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ORIGINAL ARTICLE
Year : 2021  |  Volume : 69  |  Issue : 3  |  Page : 586-589

Correlation between visual acuity at discharge and on final follow-up in patients undergoing manual small incision cataract surgery


Department of Ophthalmology, Christian Medical College, Vellore, Tamil Nadu, India

Correspondence Address:
Dr. Anika Amritanand
Department of Ophthalmology, Schell Eye Hospital, Christian Medical College, Arni Road, Kosapet, Vellore - 632 001, Tamil Nadu
India
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Source of Support: None, Conflict of Interest: None


DOI: 10.4103/ijo.IJO_986_20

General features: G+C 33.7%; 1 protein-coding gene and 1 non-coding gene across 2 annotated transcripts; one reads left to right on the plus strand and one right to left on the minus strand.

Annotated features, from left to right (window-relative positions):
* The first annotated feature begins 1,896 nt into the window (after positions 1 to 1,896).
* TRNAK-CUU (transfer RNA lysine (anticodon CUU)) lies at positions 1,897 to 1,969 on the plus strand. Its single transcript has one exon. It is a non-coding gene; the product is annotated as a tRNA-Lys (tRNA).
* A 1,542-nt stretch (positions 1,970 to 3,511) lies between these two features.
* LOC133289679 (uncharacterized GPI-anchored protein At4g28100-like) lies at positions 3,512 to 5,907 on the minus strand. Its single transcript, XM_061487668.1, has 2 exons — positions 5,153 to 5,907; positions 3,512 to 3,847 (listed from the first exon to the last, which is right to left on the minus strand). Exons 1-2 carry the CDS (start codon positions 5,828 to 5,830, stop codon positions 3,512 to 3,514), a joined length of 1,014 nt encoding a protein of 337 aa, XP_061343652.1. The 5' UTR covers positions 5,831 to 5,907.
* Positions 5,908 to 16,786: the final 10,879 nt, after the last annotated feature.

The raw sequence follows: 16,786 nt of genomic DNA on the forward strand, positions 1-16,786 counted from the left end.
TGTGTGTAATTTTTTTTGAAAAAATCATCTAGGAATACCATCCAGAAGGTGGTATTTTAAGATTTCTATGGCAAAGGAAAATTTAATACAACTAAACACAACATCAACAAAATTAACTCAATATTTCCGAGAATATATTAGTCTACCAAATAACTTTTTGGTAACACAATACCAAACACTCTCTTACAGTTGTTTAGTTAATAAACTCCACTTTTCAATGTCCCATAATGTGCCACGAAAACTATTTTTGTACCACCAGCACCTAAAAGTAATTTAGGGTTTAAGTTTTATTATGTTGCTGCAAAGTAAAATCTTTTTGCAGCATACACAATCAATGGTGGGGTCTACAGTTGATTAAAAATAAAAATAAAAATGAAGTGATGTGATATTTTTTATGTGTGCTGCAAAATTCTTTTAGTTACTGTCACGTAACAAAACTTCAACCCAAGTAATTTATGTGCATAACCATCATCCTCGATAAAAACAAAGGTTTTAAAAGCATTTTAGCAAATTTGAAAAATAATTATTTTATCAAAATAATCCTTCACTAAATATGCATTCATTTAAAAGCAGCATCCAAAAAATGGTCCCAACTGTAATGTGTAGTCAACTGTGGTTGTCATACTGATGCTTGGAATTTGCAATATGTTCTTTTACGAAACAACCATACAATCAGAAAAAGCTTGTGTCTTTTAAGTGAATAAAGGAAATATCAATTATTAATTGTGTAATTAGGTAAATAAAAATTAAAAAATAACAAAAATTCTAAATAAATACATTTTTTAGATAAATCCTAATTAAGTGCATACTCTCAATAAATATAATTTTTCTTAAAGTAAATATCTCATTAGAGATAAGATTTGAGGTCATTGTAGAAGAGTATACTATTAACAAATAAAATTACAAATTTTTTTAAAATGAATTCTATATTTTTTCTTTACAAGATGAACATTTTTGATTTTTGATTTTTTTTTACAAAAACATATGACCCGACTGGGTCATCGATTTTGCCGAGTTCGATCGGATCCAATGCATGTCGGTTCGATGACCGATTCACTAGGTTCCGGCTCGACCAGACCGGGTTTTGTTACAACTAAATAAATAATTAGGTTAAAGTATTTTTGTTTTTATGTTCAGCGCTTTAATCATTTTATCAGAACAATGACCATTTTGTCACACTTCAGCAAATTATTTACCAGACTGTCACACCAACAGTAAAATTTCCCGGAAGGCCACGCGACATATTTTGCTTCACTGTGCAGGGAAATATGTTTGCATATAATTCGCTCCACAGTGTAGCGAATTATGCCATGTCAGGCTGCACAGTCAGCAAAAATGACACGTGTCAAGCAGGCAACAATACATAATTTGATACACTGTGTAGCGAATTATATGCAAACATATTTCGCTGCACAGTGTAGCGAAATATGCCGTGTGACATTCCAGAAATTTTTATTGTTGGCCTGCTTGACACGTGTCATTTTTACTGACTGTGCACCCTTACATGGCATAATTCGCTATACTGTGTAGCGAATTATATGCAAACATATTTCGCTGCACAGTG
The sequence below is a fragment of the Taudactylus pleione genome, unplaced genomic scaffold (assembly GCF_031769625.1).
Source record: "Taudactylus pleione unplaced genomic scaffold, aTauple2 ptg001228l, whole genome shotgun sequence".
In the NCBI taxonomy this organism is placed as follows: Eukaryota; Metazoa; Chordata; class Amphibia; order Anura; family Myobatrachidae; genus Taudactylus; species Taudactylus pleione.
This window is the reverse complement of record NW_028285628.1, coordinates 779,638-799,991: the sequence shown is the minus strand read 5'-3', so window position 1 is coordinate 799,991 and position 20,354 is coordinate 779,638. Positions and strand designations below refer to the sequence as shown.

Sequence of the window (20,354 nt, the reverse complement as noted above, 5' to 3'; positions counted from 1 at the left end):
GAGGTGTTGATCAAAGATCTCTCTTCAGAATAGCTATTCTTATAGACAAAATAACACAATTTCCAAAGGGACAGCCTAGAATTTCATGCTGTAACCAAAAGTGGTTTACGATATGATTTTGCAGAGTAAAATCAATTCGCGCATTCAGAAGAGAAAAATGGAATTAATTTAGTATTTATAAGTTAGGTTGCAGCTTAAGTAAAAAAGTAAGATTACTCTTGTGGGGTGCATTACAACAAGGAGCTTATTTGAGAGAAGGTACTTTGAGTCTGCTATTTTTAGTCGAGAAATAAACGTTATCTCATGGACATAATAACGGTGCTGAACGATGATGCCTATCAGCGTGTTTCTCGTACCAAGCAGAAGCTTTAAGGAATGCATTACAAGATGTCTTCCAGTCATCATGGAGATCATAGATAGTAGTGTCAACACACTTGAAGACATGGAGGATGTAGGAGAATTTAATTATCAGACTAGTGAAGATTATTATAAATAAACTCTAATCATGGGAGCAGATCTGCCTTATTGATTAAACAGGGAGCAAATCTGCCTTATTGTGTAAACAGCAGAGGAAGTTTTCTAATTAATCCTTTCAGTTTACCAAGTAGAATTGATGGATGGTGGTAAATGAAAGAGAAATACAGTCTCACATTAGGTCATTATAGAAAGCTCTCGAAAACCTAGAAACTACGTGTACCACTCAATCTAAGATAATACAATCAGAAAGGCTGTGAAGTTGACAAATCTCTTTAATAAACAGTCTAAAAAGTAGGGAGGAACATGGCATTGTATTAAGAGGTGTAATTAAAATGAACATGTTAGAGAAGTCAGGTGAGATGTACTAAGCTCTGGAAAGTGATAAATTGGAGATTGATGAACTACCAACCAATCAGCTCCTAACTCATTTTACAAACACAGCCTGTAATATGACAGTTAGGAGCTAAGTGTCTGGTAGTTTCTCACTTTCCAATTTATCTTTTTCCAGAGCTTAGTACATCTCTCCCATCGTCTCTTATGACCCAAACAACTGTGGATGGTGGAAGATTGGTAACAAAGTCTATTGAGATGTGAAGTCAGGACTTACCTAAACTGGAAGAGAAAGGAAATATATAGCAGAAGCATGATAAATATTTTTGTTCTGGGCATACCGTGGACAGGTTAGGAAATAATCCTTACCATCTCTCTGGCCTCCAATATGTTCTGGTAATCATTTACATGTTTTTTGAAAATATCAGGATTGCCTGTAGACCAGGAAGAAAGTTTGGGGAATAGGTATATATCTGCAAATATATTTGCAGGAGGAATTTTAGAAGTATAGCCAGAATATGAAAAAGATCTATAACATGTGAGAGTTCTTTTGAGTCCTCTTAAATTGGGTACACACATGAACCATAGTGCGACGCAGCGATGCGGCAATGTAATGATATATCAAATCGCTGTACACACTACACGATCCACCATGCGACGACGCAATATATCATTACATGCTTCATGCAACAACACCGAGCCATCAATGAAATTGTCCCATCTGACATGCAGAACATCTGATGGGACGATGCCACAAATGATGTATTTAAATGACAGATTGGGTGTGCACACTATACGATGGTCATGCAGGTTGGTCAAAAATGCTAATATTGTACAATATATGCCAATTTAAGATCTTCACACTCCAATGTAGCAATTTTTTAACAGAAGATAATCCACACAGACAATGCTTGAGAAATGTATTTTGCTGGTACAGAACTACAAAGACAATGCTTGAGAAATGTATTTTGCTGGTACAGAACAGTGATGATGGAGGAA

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Purpose: The aim of this study was to determine the correlation between visual acuity on discharge and at final follow-up in patients undergoing manual small incision cataract surgery (MSICS) through outreach services of a tertiary care training center. Methods: A prospective observational study was done to determine the correlation between visual acuity on postoperative day 1 and final follow-up (4–8 weeks) among various categories of surgeons and surgical complications in patients who underwent MSICS between January 2018 and March 2018. Proportions of patients benefitting from refractive correction were also analyzed. Results: Of the 924 patients who underwent MSICS through outreach services during the study period 841 were eligible for the study. Follow-up rate at 4–8 weeks was 91%. Mean age was 61.6 (SD 9.2) years, 63% were females and 55% were operated by trainees. There was a positive correlation between visual acuity at day one and final follow-up with a Spearman's correlation coefficient of 0.375 and 0.403 for uncorrected (UCVA) and best corrected visual acuity (BCVA) respectively (P < 0.001). The correlation coefficient, while still positive, was lower for trainees (0.287), as compared to consultants (0.492). At least two lines of improvement in visual acuity on refractive correction were found in 77% of patients. Conclusion: Visual acuity on the day of discharge may be a useful quality indicator of visual outcome for monitoring cataract surgical programs. However, a follow-up at 4–8 weeks is recommended for individual patient benefit and monitoring surgical quality especially in training hospitals.


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